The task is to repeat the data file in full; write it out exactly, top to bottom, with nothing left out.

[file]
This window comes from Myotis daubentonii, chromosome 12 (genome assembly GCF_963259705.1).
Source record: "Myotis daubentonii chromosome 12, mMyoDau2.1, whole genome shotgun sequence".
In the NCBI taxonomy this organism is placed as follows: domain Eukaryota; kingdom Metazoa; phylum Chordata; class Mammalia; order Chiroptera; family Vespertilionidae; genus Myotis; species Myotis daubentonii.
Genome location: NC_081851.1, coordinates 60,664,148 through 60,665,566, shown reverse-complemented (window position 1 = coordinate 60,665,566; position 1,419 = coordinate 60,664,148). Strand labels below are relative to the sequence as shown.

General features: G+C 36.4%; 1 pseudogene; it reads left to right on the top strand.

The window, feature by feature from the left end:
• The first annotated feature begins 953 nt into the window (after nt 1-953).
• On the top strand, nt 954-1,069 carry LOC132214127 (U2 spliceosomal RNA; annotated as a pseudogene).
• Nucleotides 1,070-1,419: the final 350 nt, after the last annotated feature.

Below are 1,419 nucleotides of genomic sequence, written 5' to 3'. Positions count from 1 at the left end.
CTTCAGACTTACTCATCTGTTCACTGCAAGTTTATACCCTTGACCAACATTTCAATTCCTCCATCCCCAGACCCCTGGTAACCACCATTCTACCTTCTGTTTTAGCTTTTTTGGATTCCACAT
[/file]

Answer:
This window comes from Myotis daubentonii, chromosome 12 (genome assembly GCF_963259705.1).
Source record: "Myotis daubentonii chromosome 12, mMyoDau2.1, whole genome shotgun sequence".
In the NCBI taxonomy this organism is placed as follows: domain Eukaryota; kingdom Metazoa; phylum Chordata; class Mammalia; order Chiroptera; family Vespertilionidae; genus Myotis; species Myotis daubentonii.
Genome location: NC_081851.1, coordinates 60,664,148 through 60,665,566, shown reverse-complemented (window position 1 = coordinate 60,665,566; position 1,419 = coordinate 60,664,148). Strand labels below are relative to the sequence as shown.

General features: G+C 36.4%; 1 pseudogene; it reads left to right on the top strand.

The window, feature by feature from the left end:
• The first annotated feature begins 953 nt into the window (after nt 1-953).
• On the top strand, nt 954-1,069 carry LOC132214127 (U2 spliceosomal RNA; annotated as a pseudogene).
• Nucleotides 1,070-1,419: the final 350 nt, after the last annotated feature.

Below are 1,419 nucleotides of genomic sequence, written 5' to 3'. Positions count from 1 at the left end.
CTTCAGACTTACTCATCTGTTCACTGCAAGTTTATACCCTTGACCAACATTTCAATTCCTCCATCCCCAGACCCCTGGTAACCACCATTCTACCTTCTGTTTTAGCTTTTTTGGATTCCACAT